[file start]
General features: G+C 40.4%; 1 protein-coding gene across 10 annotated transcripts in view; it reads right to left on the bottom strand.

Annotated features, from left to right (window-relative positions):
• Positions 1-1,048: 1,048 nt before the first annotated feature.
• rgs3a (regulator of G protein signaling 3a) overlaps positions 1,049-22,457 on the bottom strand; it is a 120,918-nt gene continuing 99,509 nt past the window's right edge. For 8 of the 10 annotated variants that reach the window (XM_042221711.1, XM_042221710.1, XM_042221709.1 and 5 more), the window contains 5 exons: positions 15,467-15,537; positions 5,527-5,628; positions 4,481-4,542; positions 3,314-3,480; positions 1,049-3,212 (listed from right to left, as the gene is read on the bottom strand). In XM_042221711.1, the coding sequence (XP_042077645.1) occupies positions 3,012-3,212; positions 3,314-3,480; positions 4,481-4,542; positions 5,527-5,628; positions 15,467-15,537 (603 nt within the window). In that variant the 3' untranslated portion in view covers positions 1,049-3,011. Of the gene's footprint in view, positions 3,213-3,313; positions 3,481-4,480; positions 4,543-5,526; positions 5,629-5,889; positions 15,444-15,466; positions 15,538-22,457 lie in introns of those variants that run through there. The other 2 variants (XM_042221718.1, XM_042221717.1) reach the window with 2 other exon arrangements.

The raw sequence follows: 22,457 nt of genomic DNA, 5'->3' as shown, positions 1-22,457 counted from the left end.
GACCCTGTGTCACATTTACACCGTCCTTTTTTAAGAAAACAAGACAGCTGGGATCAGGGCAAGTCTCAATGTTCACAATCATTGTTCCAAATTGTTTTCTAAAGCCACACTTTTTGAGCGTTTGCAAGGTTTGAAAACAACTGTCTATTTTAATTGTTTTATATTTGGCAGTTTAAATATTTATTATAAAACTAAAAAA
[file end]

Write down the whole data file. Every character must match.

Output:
General features: G+C 40.4%; 1 protein-coding gene across 10 annotated transcripts in view; it reads right to left on the bottom strand.

Annotated features, from left to right (window-relative positions):
• Positions 1-1,048: 1,048 nt before the first annotated feature.
• rgs3a (regulator of G protein signaling 3a) overlaps positions 1,049-22,457 on the bottom strand; it is a 120,918-nt gene continuing 99,509 nt past the window's right edge. For 8 of the 10 annotated variants that reach the window (XM_042221711.1, XM_042221710.1, XM_042221709.1 and 5 more), the window contains 5 exons: positions 15,467-15,537; positions 5,527-5,628; positions 4,481-4,542; positions 3,314-3,480; positions 1,049-3,212 (listed from right to left, as the gene is read on the bottom strand). In XM_042221711.1, the coding sequence (XP_042077645.1) occupies positions 3,012-3,212; positions 3,314-3,480; positions 4,481-4,542; positions 5,527-5,628; positions 15,467-15,537 (603 nt within the window). In that variant the 3' untranslated portion in view covers positions 1,049-3,011. Of the gene's footprint in view, positions 3,213-3,313; positions 3,481-4,480; positions 4,543-5,526; positions 5,629-5,889; positions 15,444-15,466; positions 15,538-22,457 lie in introns of those variants that run through there. The other 2 variants (XM_042221718.1, XM_042221717.1) reach the window with 2 other exon arrangements.

The raw sequence follows: 22,457 nt of genomic DNA, 5'->3' as shown, positions 1-22,457 counted from the left end.
GACCCTGTGTCACATTTACACCGTCCTTTTTTAAGAAAACAAGACAGCTGGGATCAGGGCAAGTCTCAATGTTCACAATCATTGTTCCAAATTGTTTTCTAAAGCCACACTTTTTGAGCGTTTGCAAGGTTTGAAAACAACTGTCTATTTTAATTGTTTTATATTTGGCAGTTTAAATATTTATTATAAAACTAAAAAA